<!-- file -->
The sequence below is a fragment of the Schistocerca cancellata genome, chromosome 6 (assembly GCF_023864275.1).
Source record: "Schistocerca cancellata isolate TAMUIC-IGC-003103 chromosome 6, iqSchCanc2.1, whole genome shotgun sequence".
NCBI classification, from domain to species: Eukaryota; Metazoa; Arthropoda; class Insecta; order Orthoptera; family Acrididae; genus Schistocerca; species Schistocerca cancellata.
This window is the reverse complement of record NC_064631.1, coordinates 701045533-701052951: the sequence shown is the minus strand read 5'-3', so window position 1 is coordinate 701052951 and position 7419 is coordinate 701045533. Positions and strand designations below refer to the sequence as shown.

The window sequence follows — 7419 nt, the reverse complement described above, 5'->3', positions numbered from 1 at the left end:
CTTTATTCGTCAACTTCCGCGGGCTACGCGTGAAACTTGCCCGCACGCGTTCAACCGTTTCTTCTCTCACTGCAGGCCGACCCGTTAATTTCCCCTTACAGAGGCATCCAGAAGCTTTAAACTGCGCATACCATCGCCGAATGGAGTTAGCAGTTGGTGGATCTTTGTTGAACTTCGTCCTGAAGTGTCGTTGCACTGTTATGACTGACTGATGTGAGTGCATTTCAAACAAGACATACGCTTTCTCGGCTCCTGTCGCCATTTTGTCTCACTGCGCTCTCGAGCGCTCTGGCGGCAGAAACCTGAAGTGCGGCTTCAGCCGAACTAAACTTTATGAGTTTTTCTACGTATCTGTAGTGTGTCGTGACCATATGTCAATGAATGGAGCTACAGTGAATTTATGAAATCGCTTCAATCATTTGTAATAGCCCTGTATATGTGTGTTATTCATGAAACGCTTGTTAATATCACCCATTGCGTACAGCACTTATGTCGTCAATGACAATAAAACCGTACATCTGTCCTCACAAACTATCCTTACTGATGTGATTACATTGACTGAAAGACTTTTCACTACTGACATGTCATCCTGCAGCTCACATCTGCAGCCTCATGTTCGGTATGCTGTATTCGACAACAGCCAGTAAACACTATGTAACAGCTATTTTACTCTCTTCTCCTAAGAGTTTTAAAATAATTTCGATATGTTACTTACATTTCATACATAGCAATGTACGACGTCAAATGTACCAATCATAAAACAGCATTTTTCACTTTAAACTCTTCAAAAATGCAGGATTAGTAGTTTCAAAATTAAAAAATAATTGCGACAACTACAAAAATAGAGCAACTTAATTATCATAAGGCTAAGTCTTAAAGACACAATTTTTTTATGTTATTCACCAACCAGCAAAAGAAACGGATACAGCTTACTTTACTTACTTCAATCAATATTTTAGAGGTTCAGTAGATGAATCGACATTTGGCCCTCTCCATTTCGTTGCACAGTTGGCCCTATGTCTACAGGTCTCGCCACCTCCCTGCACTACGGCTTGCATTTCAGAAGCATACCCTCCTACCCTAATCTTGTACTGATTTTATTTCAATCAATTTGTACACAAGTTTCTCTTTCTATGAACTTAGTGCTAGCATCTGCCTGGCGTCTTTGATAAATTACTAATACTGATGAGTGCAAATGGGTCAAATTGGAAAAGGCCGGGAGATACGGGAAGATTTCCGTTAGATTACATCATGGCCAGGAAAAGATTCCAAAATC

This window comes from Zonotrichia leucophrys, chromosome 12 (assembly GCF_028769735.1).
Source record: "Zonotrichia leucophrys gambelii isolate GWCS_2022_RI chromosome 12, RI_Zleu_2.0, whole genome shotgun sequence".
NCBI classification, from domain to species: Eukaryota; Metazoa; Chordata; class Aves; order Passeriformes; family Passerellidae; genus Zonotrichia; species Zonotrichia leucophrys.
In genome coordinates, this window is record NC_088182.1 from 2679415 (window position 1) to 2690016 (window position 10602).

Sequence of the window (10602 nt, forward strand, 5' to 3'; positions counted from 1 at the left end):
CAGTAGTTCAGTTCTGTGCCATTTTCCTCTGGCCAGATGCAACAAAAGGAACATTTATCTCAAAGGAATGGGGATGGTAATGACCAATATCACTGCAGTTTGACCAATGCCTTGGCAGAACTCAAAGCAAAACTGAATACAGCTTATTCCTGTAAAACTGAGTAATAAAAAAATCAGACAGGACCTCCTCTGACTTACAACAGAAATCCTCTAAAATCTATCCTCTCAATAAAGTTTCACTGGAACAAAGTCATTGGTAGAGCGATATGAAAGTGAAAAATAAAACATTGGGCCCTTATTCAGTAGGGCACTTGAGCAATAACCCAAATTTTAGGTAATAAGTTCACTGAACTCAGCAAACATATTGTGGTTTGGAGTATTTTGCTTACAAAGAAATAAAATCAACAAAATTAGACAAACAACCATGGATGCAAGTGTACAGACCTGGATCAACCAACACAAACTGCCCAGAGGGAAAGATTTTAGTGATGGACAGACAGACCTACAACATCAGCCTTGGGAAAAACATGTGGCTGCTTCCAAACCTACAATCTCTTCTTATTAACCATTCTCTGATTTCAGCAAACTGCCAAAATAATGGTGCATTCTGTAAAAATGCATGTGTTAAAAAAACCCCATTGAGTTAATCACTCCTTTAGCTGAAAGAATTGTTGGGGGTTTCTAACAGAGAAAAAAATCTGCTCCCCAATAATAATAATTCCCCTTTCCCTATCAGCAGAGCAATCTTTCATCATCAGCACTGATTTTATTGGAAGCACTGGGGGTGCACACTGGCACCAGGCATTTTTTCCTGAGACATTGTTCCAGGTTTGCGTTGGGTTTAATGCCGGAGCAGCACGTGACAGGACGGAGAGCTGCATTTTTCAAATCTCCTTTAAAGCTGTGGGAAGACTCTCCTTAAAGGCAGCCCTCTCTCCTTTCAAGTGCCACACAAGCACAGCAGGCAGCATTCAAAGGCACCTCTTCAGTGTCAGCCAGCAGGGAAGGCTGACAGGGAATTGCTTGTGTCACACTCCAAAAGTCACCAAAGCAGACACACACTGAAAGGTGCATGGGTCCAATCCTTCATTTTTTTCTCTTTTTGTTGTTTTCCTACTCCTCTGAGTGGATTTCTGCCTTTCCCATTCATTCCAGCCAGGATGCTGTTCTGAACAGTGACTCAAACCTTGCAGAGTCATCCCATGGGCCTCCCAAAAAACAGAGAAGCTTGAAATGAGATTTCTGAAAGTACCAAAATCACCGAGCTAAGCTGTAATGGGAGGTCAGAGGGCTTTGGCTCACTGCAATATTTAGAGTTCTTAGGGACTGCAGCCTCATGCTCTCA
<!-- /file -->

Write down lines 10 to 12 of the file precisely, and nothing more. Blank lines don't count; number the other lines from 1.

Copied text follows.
In genome coordinates, this window is record NC_088182.1 from 2679415 (window position 1) to 2690016 (window position 10602).

Sequence of the window (10602 nt, forward strand, 5' to 3'; positions counted from 1 at the left end):
CAGTAGTTCAGTTCTGTGCCATTTTCCTCTGGCCAGATGCAACAAAAGGAACATTTATCTCAAAGGAATGGGGATGGTAATGACCAATATCACTGCAGTTTGACCAATGCCTTGGCAGAACTCAAAGCAAAACTGAATACAGCTTATTCCTGTAAAACTGAGTAATAAAAAAATCAGACAGGACCTCCTCTGACTTACAACAGAAATCCTCTAAAATCTATCCTCTCAATAAAGTTTCACTGGAACAAAGTCATTGGTAGAGCGATATGAAAGTGAAAAATAAAACATTGGGCCCTTATTCAGTAGGGCACTTGAGCAATAACCCAAATTTTAGGTAATAAGTTCACTGAACTCAGCAAACATATTGTGGTTTGGAGTATTTTGCTTACAAAGAAATAAAATCAACAAAATTAGACAAACAACCATGGATGCAAGTGTACAGACCTGGATCAACCAACACAAACTGCCCAGAGGGAAAGATTTTAGTGATGGACAGACAGACCTACAACATCAGCCTTGGGAAAAACATGTGGCTGCTTCCAAACCTACAATCTCTTCTTATTAACCATTCTCTGATTTCAGCAAACTGCCAAAATAATGGTGCATTCTGTAAAAATGCATGTGTTAAAAAAACCCCATTGAGTTAATCACTCCTTTAGCTGAAAGAATTGTTGGGGGTTTCTAACAGAGAAAAAAATCTGCTCCCCAATAATAATAATTCCCCTTTCCCTATCAGCAGAGCAATCTTTCATCATCAGCACTGATTTTATTGGAAGCACTGGGGGTGCACACTGGCACCAGGCATTTTTTCCTGAGACATTGTTCCAGGTTTGCGTTGGGTTTAATGCCGGAGCAGCACGTGACAGGACGGAGAGCTGCATTTTTCAAATCTCCTTTAAAGCTGTGGGAAGACTCTCCTTAAAGGCAGCCCTCTCTCCTTTCAAGTGCCACACAAGCACAGCAGGCAGCATTCAAAGGCACCTCTTCAGTGTCAGCCAGCAGGGAAGGCTGACAGGGAATTGCTTGTGTCACACTCCAAAAGTCACCAAAGCAGACACACACTGAAAGGTGCATGGGTCCAATCCTTCATTTTTTTCTCTTTTTGTTGTTTTCCTACTCCTCTGAGTGGATTTCTGCCTTTCCCATTCATTCCAGCCAGGATGCTGTTCTGAACAGTGACTCAAACCTTGCAGAGTCATCCCATGGGCCTCCCAAAAAACAGAGAAGCTTGAAATGAGATTTCTGAAAGTACCAAAATCACCGAGCTAAGCTGTAATGGGAGGTCAGAGGGCTTTGGCTCACTGCAATATTTAGAGTTCTTAGGGACTGCAGCCTCATGCTCTCA